On September 15, 2021, in the case of Dumitrascu v. Dumitrascu, the U.S. District Court for the District of Colorado ordered the parties’ minor child returned to Romania under the Hague Abduction Convention.
The Parties are parents to a daughter, AMBD, who was born in Romania on September 4, 2019. AMBD’s Mother (Romanian) and Father (American) had been living in Colorado with family, but traveled to Romania specifically to avail themselves of the free medical care related to their child’s birth. The couple and AMBD lived with family in Romania for 10 months after her birth and before the Father’s trip to the USA with the child. During that time, their plans over where to live diverged. Mother’s green card expired. She was denied an extension in January 2020. Father intended for the family to live in the United States “eventually,” although his Wife’s lack of green card left this unclear. Mother intended for the family to remain in Romania. She applied for a financial assistance program to help first-time homebuyers, but their application was denied because the Father was unemployed.
Father requested that he take AMBD to the United States for her social security card, to get her fingerprinted, and to reapply for the Mother’s green card. The Parents signed an affidavit, drafted by a notary, that permitted AMBD to travel to the United States “starting with July 6, 2020, until December 31, 2020.” A Romanian lawyer testified that these affidavits are common, and that if a parent wishes to live abroad for more than 3 years or to permanently relocate, the Parents need an order from the Romanian guardianship court. She also testified that by retaining the child beyond the time specified in the affidavit, a Romanian court would conclude that the Father was attempting to estrange and alienate the child, which, under Romanian law, is considered a form of child abuse.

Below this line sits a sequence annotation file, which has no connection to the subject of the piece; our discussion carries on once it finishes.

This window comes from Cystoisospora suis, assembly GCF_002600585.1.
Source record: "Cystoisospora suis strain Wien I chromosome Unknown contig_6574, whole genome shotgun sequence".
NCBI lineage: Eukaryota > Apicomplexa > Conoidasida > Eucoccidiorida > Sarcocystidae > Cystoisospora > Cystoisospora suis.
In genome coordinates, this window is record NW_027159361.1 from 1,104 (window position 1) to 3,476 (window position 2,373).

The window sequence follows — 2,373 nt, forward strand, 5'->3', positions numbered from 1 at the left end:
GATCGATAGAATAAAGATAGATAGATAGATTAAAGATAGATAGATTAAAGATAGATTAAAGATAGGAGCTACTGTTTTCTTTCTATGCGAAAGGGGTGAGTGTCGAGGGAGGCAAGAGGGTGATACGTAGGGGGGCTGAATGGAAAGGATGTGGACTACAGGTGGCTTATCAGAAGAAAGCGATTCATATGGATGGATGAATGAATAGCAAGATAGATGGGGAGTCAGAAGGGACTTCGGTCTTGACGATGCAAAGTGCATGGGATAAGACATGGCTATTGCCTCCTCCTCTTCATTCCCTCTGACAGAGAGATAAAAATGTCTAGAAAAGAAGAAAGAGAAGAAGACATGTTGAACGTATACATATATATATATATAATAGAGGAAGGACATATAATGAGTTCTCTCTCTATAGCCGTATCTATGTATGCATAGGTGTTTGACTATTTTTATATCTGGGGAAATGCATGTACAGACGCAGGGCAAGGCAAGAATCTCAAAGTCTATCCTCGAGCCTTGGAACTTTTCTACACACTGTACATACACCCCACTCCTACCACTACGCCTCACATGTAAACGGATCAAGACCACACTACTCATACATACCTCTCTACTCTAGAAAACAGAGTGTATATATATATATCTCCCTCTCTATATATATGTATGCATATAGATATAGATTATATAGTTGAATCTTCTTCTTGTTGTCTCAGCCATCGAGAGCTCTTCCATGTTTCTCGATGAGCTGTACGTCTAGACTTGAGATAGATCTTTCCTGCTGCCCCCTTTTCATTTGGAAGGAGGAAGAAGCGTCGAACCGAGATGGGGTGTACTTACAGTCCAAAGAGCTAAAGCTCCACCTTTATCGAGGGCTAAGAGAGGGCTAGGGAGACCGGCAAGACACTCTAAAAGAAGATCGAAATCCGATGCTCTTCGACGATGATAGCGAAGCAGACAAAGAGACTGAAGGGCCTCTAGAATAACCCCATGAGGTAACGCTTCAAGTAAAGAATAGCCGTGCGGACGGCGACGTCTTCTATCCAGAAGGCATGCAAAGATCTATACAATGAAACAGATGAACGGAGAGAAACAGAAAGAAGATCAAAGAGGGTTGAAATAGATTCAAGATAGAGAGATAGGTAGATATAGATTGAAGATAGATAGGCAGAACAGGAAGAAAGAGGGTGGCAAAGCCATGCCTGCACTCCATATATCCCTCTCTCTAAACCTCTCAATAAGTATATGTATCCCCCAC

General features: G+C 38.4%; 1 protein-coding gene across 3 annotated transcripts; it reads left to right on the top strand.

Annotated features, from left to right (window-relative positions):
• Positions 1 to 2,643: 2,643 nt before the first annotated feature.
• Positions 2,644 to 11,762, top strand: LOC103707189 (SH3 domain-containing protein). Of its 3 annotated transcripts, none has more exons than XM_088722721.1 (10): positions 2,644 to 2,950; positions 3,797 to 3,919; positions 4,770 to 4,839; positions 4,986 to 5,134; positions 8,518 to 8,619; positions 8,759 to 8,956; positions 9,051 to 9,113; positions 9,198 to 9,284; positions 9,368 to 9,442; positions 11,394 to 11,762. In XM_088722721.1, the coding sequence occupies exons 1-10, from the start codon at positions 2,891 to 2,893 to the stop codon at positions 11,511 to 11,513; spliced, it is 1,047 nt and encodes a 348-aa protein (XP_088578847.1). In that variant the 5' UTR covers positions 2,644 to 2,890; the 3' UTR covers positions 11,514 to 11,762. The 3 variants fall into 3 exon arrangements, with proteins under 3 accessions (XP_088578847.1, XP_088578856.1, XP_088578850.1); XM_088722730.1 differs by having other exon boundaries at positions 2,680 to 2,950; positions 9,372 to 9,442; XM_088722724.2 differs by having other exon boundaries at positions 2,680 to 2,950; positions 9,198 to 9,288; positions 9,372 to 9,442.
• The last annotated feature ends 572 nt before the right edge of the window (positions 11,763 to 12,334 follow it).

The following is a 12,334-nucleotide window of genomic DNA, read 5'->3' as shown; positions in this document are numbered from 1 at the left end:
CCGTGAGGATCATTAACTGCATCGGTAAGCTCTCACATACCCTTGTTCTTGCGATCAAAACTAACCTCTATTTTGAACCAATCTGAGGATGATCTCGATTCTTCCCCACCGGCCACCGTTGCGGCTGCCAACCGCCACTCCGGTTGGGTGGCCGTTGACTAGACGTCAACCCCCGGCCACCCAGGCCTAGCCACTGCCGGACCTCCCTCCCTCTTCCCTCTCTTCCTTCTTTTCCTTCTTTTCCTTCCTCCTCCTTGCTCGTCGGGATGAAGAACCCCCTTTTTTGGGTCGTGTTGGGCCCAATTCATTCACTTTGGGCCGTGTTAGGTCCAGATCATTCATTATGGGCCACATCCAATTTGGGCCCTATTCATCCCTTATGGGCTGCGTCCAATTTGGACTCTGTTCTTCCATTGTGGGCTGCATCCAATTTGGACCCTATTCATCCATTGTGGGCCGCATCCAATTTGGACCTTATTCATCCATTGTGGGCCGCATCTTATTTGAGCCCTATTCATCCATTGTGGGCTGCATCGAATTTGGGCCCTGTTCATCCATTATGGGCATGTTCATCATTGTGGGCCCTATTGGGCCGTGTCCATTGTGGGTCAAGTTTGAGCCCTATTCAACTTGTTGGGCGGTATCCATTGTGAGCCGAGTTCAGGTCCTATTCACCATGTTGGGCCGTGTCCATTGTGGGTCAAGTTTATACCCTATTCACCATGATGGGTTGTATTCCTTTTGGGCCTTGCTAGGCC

At the time the Parents traveled to Romania in August 2019 for AMBD’s birth, their intent was to return to the USA as a family. This intent, however, shifted after AMBD’s birth. Five weeks after her birth, the Mother got a job, as the Father would not. Her green card expired, she applied to a first-time homebuyers program, the family acquired items like a bicycle, a safe, a washing machine, and a car. They stayed in Romania for far longer than was necessary to avail themselves of the free medical care related to the child’s birth. The Parents never shared a mutual intent to live apart, and it was only possible for the family to co-locate in the United States if the Father was successful in obtaining a green card for the Mother. Further, under Romanian law, the affidavit that was signed by both parents limited the trip AMBD was to take to the USA. The Mother’s agreement that the child be in the USA was conditional on a variety of things, including, the child getting citizenship and a social security number, the Mother getting a green card, and the Father working to save some money during this 6-month timeframe. At the end of the six months, the Father failed to, at a minimum, obtain a green card for the Mother.